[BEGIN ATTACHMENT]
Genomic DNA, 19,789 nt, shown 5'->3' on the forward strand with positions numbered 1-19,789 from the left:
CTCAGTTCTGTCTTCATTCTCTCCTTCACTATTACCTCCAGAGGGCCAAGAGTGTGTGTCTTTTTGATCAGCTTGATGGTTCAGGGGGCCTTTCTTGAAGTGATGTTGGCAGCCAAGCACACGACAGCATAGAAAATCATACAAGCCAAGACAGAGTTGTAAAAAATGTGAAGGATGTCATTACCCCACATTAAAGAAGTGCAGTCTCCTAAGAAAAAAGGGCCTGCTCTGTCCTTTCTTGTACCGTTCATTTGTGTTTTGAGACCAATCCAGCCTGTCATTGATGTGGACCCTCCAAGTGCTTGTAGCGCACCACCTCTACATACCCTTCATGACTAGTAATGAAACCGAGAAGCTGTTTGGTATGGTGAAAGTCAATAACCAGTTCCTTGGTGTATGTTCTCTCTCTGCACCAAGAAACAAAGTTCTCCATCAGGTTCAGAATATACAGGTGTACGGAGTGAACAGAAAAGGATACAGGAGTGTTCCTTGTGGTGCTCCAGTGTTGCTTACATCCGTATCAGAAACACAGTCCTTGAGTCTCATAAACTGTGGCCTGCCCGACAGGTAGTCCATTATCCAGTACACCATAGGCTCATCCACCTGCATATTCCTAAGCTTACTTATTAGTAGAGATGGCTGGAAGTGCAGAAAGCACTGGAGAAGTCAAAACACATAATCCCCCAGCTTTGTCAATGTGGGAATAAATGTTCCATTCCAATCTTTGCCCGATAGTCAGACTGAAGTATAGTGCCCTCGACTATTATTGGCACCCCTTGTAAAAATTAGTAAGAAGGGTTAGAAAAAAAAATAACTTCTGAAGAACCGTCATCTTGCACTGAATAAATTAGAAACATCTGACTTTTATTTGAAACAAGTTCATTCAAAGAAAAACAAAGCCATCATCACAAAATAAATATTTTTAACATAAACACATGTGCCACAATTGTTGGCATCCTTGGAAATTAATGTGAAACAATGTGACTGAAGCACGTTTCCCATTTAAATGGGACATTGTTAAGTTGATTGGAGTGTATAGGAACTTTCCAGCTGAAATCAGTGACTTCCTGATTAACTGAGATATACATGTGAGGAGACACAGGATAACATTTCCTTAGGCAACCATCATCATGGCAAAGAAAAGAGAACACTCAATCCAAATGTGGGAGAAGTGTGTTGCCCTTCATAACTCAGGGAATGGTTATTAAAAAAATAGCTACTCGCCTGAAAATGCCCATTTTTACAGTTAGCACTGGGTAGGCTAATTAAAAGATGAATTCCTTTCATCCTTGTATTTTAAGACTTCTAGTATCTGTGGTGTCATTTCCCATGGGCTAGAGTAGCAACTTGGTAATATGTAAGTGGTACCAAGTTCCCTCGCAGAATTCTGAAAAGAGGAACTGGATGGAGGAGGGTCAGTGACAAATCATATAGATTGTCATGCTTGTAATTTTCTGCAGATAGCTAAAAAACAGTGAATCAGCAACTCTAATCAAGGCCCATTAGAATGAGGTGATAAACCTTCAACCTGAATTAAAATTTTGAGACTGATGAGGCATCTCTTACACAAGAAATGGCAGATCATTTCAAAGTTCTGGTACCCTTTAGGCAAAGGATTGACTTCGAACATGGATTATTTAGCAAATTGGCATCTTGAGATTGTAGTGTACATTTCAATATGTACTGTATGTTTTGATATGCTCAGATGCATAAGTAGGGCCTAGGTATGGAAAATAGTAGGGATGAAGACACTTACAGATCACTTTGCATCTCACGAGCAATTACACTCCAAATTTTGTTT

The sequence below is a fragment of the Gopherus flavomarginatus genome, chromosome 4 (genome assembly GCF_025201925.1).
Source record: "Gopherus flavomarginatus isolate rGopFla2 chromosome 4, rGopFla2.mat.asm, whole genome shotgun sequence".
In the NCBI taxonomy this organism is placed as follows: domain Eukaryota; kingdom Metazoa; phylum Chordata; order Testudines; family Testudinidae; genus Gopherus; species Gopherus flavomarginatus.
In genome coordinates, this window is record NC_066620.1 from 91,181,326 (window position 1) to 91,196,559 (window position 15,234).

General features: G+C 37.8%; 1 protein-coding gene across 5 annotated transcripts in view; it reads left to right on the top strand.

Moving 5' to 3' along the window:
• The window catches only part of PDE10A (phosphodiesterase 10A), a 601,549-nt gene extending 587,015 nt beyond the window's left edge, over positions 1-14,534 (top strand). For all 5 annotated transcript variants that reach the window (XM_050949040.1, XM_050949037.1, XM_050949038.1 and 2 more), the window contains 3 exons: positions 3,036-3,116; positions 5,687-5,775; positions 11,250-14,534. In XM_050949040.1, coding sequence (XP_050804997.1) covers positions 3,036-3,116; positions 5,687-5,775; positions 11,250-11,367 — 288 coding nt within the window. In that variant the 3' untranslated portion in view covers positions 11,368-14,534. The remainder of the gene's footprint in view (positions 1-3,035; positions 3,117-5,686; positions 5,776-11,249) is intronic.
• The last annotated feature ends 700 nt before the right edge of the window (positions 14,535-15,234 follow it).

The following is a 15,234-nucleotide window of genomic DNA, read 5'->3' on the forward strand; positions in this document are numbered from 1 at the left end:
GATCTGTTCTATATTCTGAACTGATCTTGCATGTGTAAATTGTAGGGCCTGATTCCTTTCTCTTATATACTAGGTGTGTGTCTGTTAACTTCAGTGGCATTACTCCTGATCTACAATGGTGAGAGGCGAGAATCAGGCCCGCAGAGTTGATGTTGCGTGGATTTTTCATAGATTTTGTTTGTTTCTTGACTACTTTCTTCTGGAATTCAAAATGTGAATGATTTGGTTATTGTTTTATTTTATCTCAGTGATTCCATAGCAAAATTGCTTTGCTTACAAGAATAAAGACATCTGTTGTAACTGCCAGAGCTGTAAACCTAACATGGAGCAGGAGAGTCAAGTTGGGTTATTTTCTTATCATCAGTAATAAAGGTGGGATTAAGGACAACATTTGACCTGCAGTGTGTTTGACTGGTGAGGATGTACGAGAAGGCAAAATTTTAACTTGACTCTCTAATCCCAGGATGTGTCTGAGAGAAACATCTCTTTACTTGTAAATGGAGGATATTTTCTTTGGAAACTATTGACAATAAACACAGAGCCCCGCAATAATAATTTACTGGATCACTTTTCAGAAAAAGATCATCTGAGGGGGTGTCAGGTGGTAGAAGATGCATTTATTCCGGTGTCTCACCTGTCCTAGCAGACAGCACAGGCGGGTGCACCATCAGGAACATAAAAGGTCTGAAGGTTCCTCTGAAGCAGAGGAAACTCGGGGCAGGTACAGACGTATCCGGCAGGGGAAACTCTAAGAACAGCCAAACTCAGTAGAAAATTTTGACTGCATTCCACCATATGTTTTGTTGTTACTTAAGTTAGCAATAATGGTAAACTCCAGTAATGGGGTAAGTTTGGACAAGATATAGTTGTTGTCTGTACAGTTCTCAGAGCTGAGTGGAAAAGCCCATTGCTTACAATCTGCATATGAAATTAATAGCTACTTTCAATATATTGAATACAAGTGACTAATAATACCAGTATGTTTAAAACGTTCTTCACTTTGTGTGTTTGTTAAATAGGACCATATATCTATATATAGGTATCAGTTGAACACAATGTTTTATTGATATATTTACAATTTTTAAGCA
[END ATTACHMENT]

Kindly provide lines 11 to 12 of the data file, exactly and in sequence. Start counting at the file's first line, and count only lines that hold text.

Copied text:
The following is a 15,234-nucleotide window of genomic DNA, read 5'->3' on the forward strand; positions in this document are numbered from 1 at the left end:
GATCTGTTCTATATTCTGAACTGATCTTGCATGTGTAAATTGTAGGGCCTGATTCCTTTCTCTTATATACTAGGTGTGTGTCTGTTAACTTCAGTGGCATTACTCCTGATCTACAATGGTGAGAGGCGAGAATCAGGCCCGCAGAGTTGATGTTGCGTGGATTTTTCATAGATTTTGTTTGTTTCTTGACTACTTTCTTCTGGAATTCAAAATGTGAATGATTTGGTTATTGTTTTATTTTATCTCAGTGATTCCATAGCAAAATTGCTTTGCTTACAAGAATAAAGACATCTGTTGTAACTGCCAGAGCTGTAAACCTAACATGGAGCAGGAGAGTCAAGTTGGGTTATTTTCTTATCATCAGTAATAAAGGTGGGATTAAGGACAACATTTGACCTGCAGTGTGTTTGACTGGTGAGGATGTACGAGAAGGCAAAATTTTAACTTGACTCTCTAATCCCAGGATGTGTCTGAGAGAAACATCTCTTTACTTGTAAATGGAGGATATTTTCTTTGGAAACTATTGACAATAAACACAGAGCCCCGCAATAATAATTTACTGGATCACTTTTCAGAAAAAGATCATCTGAGGGGGTGTCAGGTGGTAGAAGATGCATTTATTCCGGTGTCTCACCTGTCCTAGCAGACAGCACAGGCGGGTGCACCATCAGGAACATAAAAGGTCTGAAGGTTCCTCTGAAGCAGAGGAAACTCGGGGCAGGTACAGACGTATCCGGCAGGGGAAACTCTAAGAACAGCCAAACTCAGTAGAAAATTTTGACTGCATTCCACCATATGTTTTGTTGTTACTTAAGTTAGCAATAATGGTAAACTCCAGTAATGGGGTAAGTTTGGACAAGATATAGTTGTTGTCTGTACAGTTCTCAGAGCTGAGTGGAAAAGCCCATTGCTTACAATCTGCATATGAAATTAATAGCTACTTTCAATATATTGAATACAAGTGACTAATAATACCAGTATGTTTAAAACGTTCTTCACTTTGTGTGTTTGTTAAATAGGACCATATATCTATATATAGGTATCAGTTGAACACAATGTTTTATTGATATATTTACAATTTTTAAGCA